The Yorkshire Dales are in North Yorkshire. They are world-famous for their picturesque combination of rolling hills, woodland, wild moorland, dramatic landscapes and gentle valleys that create unique and beautiful vistas. There are many opportunities for great walks and the lovely little dales towns and villages provide a glimpse into traditional old-fashioned Yorkshire life.
As with the rest of the UK, winter (Oct-Mar) can be wet, cold (-5°C-15°C) and windy, and summer (Jun-Aug) can be warm and sunny (18°C-28°C). However there are no guarantees so it is quite possible for rainy weather in summer and moderate weather in winter.
- Aysgarth Falls - a set of unique waterfalls and rock formations in lush woodland
- Bolton Abbey - beautiful river-side abbey in picturesque location at the foot of the Dales' hills
- Grassington - thriving little market town and great base for walks
- Hawes - another pretty, small and historic market town
- Ingleborough - one of the highest peaks in the Dales, offering stunning views and great walking opportunities
- Malham Cove - Stunning rock formation crowned with the famous 'limestone pavements'
- Masham - on the edge of the Dales, lovely little town with large market place and a few interesting shops and cafés
- Pen-y-Ghent - dramatic hill, a favourite with walkers
- Richmond - beautiful town perched on a cliff overlooking the river, with a lovely old centre and dramatic castle
- Settle - pretty little market town in the Dales with a traditional atmosphere
- Skipton - attractive historic market town with one of England's largest and best preserved castles
- Go for a walk in the hills and you can feel like you are miles away from any other human being, surrounded by the beautiful and seemingly endless landscape of green fields and jagged peaks.
Largest of the Dales, certainly the widest and less steep-sided than most. From Hardrow Force (waterfall} above Hawes, through that very pleasant town to Askrigg (noted for the TV series, 'All Creatures Great and Small,' and on to Aysgarth (major waterfalls), to Wensley and Leyburn. From here the dale's river, the Ure, flows on to York. Still in Wensleydale, the ruins of Jervaulx Abbey provide a very peaceful setting.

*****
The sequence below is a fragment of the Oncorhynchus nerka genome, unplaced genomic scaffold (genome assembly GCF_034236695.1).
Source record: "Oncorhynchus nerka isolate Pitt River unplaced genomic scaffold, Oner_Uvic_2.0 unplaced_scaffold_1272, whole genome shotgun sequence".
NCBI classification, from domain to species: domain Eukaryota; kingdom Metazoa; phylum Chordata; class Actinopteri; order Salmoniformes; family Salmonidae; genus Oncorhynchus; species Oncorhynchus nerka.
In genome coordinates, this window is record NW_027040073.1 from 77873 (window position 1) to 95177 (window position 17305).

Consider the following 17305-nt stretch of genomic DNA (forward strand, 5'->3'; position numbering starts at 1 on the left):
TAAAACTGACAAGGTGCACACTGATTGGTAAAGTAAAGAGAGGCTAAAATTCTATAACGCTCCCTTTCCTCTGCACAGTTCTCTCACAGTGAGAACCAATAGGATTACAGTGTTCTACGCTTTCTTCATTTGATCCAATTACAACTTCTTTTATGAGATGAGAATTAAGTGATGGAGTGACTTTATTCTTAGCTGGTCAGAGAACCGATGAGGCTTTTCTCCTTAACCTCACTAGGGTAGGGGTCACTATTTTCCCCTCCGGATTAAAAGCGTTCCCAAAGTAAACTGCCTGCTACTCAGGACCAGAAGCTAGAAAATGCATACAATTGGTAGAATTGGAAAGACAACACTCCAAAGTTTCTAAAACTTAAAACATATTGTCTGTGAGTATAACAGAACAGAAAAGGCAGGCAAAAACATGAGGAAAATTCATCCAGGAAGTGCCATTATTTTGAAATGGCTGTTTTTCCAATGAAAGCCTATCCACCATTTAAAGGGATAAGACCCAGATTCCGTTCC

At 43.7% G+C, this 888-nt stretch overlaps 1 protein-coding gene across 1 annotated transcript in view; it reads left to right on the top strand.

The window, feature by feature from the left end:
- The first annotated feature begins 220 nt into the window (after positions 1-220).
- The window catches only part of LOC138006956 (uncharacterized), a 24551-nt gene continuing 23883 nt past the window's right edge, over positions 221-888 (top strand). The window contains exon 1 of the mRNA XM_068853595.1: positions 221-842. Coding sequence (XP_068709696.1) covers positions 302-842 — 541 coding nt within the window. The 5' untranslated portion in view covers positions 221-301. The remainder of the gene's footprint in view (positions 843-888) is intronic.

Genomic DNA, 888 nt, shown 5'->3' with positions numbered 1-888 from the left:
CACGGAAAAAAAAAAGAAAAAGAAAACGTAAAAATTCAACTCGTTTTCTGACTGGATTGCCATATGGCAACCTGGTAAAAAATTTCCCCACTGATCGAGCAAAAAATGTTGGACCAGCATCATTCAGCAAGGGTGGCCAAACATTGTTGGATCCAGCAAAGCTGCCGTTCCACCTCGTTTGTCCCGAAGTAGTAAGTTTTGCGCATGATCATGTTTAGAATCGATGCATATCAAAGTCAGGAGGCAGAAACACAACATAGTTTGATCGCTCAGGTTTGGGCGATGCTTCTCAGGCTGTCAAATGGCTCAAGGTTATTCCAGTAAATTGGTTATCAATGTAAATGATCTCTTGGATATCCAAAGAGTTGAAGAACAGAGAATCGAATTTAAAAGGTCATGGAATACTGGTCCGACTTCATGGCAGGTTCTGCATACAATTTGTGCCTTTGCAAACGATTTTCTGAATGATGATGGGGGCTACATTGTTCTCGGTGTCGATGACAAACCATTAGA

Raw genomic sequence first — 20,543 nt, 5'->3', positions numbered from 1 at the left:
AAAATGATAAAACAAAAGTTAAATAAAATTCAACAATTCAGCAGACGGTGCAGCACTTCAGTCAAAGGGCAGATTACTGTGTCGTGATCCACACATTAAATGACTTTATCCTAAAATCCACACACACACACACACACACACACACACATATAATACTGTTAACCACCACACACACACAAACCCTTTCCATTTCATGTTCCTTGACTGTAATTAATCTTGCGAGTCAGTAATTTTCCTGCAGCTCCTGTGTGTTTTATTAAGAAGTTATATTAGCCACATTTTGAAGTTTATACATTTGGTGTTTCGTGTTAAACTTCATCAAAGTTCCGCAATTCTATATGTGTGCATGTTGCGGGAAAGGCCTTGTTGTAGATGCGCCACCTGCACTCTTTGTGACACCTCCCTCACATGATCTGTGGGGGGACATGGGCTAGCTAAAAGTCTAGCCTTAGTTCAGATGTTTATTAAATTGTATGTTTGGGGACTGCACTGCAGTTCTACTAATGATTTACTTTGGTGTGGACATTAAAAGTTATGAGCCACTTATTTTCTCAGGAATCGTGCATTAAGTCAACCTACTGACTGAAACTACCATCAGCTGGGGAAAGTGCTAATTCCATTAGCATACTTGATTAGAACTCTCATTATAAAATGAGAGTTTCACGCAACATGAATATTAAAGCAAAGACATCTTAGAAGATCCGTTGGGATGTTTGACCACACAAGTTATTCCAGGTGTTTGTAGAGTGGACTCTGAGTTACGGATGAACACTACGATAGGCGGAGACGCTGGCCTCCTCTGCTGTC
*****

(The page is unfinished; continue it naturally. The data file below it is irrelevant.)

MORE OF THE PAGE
This is many people's favourite dale and would be the longest, if the top part were not called Lansstrothdale. It contains the fine villages (ordered up the river) of Bolton Abbey, Burnsall, Grassington, Conistone, Kettlewell, Starbotton and Buckden. As well as the old Bolton Priory, the nave of which survived the dissolution of the monasteries because it served as the parish church, there is Clifford's Tower and the Cavendish memorial. The Strid, a very narrow and potentially dangerous stretch of the Wharfe, lies a short way above Bolton Priory.
The name given to the Wharfe above Buckden. Hubberholme with its delightful church is the only place of note but the riverbed makes for an easily accessed Paradise for children with polished smooth limestone on each side. By following the road beyond Langstrothdale, Wensleydale can be reached near Hawes after a very scenic drive.
Mainly a north-south dale, Ribblesdale runs through fine limestone scenery with plentiful caves in the near vicinity, including the extensive Alum's Pot system. The area immediately around Horton in Ribblesdale is much marred by quarrying but beauty is restored at Stainforth and Settle.
A beautiful east-west dale north of Wensleydale and connected with it by some scenically fine unclassified roads, including the 'Buttertubs Pass,' named after the shape of impressive potholes beside the road. Keld, Thwaite, Gunnerside and Reeth are the main villages with the market town of Richmond and easby Abey at the lower end of the dale.